# Expected first time that $|B(t)|=1$ for a standard Brownian motion

I want to calculate $$\mathbb{E}[T]$$ where $$T = \inf \{t \geq 0 \mid |B(t)| = 1\}$$ and $$B(t)$$ is a Brownian motion with mean $$0$$. I saw some similar posts but for a one-sided hitting time, and in those cases the expectation is infinite. I tried the following:

$$\mathbb{E}[T] = \int_{0}^\infty s \mathbb{P}[T=s]ds = \int_{0}^\infty \mathbb{P}[T > s]ds.$$ By the reflection principle, $$\mathbb{P}[T>s] = \mathbb{P}[\sup_{t\in [0,s]} |B(t)| <1] = 2 \mathbb{P}[|B(s)| < 1]$$. So this gives $$\mathbb{E}[T]= 2 \int_0^\infty \mathbb{P}[B(s) < 1]ds.$$ Now $$B(s)$$ is distributed as a normal random variable with variance $$\sigma^2 = s$$. I have no idea how to continue, or maybe there is a simpler way?

EDIT: Maybe a nice way can be to view the Brownian motion as (the limit of) the sum of $$\{-1,1\}$$ random variables. But I am also not sure how to prove the result in this case..

So I have come some way since I asked this question, and I think I know roughly how to do it. Here goes:

Let $$T_1$$ be the first time when $$|B(t)|=1$$, and $$T_2$$ be the first time after $$T_1$$ that $$|B(T_2)-B(T_1)| = 1$$, $$T_3$$ the first time afterwards where $$|B(T_3)-B(T_2)| = 1$$, etc.. Let $$X_i$$ correspond to $$B(T_i) - B(T_{i-1})$$, with $$T_{0}=0$$. By independent increments, all these are independent, and $$\mathbb{P}[X_i=1] = \mathbb{P}[X_i=-1]=\frac12$$. Also, $$\mathbb{E}T_1 = \mathbb{E}T_i$$ for all $$i$$. Now, by the LLN,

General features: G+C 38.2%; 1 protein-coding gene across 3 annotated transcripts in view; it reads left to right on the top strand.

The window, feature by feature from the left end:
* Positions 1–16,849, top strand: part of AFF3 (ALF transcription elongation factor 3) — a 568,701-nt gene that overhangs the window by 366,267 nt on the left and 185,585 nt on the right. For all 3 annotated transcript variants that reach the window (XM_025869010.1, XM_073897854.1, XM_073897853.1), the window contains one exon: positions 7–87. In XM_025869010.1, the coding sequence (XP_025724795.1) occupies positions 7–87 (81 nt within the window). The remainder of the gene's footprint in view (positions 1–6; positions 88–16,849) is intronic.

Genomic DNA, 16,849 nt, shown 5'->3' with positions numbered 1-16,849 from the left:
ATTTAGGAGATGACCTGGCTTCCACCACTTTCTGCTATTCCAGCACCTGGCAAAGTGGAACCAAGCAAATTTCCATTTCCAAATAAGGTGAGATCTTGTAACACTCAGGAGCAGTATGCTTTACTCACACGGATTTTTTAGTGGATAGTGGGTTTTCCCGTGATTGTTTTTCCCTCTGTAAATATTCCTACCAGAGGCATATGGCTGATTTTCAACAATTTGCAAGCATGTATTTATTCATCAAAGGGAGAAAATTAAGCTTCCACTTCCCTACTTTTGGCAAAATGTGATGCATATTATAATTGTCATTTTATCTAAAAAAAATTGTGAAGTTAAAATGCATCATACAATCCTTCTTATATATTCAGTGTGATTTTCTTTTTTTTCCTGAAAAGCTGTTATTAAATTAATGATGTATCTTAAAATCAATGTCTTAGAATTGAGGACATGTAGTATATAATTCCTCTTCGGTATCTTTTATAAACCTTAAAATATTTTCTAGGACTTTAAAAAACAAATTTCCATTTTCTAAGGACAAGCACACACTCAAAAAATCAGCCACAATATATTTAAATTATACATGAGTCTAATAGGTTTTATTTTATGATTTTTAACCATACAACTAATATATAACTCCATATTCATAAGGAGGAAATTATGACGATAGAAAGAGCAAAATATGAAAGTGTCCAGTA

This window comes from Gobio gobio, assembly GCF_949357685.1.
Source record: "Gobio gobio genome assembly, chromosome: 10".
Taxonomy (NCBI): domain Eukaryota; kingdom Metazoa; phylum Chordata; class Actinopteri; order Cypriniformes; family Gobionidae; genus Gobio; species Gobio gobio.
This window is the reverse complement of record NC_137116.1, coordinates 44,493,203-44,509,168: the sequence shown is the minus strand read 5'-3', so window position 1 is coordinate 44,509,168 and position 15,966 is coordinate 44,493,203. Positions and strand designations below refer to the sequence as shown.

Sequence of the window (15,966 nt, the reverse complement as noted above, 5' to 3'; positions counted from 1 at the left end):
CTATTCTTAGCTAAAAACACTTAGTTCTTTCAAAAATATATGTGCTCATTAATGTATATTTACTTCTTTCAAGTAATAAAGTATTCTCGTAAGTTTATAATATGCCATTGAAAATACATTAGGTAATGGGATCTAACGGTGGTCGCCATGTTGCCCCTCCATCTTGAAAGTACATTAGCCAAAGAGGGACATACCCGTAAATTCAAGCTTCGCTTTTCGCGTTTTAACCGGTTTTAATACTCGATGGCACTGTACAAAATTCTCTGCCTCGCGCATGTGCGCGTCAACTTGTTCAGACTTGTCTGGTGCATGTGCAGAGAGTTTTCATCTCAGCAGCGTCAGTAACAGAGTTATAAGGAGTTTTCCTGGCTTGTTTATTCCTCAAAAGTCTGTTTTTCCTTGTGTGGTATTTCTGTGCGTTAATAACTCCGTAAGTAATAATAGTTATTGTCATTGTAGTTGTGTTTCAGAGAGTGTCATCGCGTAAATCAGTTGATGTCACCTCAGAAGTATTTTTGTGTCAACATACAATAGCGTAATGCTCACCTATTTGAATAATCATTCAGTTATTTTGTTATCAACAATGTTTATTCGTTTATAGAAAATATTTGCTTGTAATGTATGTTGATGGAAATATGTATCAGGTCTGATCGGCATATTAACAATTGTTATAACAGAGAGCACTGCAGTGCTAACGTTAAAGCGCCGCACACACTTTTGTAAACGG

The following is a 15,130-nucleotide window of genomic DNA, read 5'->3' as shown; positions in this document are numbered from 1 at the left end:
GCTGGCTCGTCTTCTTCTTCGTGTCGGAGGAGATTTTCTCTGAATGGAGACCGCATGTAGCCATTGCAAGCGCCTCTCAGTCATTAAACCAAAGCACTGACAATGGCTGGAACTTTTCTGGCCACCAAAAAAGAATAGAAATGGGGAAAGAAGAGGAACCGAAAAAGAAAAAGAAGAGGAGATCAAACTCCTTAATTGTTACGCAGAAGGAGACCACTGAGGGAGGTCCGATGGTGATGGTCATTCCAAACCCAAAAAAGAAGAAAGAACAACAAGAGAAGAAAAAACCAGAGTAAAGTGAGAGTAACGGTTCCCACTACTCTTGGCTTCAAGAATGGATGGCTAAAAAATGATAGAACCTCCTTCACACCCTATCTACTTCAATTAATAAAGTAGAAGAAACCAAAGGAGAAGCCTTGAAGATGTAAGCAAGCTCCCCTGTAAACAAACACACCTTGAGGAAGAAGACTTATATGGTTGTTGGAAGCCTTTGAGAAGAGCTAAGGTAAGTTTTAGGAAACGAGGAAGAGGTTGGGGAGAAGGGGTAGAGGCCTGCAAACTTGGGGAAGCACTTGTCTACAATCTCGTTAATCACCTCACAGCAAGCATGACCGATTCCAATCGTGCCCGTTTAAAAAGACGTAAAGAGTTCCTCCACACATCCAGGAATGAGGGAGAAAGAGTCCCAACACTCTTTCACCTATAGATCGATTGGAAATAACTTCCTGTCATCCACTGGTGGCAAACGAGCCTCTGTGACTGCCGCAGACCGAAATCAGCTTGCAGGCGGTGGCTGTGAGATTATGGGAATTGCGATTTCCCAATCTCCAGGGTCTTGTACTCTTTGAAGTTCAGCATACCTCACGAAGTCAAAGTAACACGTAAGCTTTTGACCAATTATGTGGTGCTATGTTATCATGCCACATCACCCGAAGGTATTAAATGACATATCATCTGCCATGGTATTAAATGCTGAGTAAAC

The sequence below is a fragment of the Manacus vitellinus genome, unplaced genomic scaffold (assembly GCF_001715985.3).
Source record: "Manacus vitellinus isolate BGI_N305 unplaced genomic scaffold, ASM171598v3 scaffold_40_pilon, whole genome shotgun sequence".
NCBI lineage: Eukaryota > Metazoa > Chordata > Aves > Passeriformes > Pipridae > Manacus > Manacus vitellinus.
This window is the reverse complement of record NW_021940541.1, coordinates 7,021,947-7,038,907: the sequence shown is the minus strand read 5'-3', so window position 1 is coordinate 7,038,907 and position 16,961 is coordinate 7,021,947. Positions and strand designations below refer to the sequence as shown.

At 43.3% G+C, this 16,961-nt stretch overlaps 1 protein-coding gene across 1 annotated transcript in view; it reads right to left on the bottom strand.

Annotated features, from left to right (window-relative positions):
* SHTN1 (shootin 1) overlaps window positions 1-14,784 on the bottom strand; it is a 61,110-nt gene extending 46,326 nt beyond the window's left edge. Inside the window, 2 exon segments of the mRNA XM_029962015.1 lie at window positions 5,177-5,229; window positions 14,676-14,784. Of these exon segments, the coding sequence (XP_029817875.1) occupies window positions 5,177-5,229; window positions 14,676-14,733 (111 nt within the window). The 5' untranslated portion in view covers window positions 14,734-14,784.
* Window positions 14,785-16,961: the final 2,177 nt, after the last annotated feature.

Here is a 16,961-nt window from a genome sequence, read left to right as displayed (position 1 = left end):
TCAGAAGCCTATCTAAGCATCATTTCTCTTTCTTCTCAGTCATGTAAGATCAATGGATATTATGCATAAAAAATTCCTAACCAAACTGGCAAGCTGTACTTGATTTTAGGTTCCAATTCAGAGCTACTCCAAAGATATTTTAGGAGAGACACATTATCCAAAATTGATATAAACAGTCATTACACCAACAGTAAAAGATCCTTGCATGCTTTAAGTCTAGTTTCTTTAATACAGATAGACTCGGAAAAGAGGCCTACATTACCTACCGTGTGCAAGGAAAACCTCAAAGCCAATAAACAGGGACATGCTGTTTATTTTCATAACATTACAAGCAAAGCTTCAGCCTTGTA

$$\mathbb{P}[ | T_1 + \ldots + T_n - n \mathbb{E}T_1| > \epsilon n] \to 0.$$ Moreover, $$B(T_1+\ldots + T_n) - B(n \mathbb{E} T_1)$$ is a distributed as $$\mathcal{N}(0, T_1 +\ldots + T_n - n \mathbb{E}T_1)$$. With increasingly high probability (as $$n\to \infty$$), this variance is bounded by $$\epsilon n$$. Now,

\begin{align} \mathbb{P}[ |B(T_1+\ldots T_n) - B(n \mathbb{E} T_1)| > \sqrt{\epsilon n} ] & \leq 2\int_{\sqrt{\epsilon n}}^\infty \frac{1}{\sqrt{2\pi \epsilon n}}e^{-x^2/(2 \epsilon n)}dx\\ &=2 \int_{1}^\infty \frac{1}{\sqrt{2 \pi} } e^{-x^2/2} dx \\ &\leq 0.25 \label{eq:adadssa} \end{align} However, $$B(T_1 + \ldots + T_n) = X_1+\ldots + X_n$$, which by the Central limit theorem converges to a $$\mathcal{N}(0,n)$$ random variable. If it then were the case that $$\alpha := \mathbb{E}T_1 \neq 1$$, then $$B(n \mathbb{E}T_1)$$ is $$\mathcal{N}(0, \alpha n)$$, while $$B(T_1+ \ldots + T_n)$$ is roughly $$\mathcal{N}(0, n)$$. I think this should somehow contradict the fact that $$\mathbb{P}[ |B(T_1+\ldots T_n) - B(n \mathbb{E} T_1)| > \sqrt{\epsilon n} ] < 0.25$$.

We note that: $$B_T \in \{-1,1\}.$$

So:

$$P(B_T=-1) + P(B_T=1) = 1.$$

We also know that $$(B_t^2-t)_{t\geq 0}$$ is a martingale.

Doob's optional stopping theorem gives then:

$$E[B_T^2 - T] = E[B_0^2 -0] =0,$$

from where we have

$$E[T]=E[B_T^2] = (-1)^2P(B_T=-1) + 1^2 P(B_T=1) = 1.$$

• Thank you for your answer, I am afraid this is currently a bit above my pay grade :) We have not covered stopping times or Doobs stopping theorem. Commented Jun 10, 2021 at 9:33